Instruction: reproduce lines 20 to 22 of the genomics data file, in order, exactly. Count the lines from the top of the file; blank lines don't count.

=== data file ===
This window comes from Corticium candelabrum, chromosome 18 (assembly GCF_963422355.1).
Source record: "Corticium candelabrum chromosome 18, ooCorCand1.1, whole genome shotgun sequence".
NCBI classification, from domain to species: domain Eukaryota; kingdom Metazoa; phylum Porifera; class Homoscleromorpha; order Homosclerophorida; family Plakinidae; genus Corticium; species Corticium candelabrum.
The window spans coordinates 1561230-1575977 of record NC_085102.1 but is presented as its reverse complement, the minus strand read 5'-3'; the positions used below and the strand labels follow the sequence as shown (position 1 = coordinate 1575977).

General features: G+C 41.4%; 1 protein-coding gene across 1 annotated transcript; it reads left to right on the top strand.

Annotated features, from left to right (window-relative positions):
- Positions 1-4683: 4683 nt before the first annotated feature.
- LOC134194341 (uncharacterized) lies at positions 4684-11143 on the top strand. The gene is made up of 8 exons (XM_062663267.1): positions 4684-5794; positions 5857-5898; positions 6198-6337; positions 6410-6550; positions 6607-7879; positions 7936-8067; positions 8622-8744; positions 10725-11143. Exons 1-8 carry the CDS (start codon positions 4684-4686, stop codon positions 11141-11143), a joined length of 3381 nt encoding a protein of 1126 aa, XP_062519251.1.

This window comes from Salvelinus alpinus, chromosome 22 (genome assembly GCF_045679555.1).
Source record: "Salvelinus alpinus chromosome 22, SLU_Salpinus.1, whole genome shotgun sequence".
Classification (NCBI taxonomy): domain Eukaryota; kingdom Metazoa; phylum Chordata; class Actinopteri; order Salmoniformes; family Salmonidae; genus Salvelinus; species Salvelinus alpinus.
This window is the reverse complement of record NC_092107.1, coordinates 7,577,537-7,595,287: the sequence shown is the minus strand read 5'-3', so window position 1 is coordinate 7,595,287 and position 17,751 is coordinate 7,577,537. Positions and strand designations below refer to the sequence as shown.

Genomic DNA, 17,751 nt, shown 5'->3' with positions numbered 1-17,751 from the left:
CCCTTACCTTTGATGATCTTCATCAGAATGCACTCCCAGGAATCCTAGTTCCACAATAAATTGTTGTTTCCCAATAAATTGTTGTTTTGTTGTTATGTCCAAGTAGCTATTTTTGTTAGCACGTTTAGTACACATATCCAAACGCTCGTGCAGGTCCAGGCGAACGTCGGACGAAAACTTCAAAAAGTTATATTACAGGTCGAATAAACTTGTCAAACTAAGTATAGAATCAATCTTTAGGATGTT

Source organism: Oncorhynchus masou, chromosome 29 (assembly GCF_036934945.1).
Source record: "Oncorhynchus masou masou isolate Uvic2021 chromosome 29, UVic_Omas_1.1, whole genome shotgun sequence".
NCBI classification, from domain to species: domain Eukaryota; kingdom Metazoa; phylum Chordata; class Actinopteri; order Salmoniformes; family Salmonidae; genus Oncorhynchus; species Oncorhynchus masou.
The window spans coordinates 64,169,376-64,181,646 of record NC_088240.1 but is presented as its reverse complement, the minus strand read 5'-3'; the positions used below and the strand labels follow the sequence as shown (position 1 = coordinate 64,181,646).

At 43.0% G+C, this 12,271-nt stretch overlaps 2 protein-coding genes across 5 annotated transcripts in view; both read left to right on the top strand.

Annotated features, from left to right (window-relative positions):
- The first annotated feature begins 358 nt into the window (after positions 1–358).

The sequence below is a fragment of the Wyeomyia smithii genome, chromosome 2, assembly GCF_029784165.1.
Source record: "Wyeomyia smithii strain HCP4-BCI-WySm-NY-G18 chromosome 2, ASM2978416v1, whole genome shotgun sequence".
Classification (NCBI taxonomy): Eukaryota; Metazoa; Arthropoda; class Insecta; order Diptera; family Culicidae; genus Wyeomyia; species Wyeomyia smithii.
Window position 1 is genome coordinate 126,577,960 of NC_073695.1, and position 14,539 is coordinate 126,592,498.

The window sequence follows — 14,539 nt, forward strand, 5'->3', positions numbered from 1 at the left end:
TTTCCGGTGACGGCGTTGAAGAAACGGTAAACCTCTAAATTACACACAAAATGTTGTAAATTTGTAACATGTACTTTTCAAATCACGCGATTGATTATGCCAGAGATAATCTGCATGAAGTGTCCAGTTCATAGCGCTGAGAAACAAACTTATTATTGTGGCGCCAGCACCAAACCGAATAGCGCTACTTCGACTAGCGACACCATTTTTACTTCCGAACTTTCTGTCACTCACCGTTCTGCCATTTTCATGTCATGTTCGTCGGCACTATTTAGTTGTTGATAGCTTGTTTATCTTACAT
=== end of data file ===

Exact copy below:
Annotated features, from left to right (window-relative positions):
- The first annotated feature begins 358 nt into the window (after positions 1–358).

The sequence below is a fragment of the Wyeomyia smithii genome, chromosome 2, assembly GCF_029784165.1.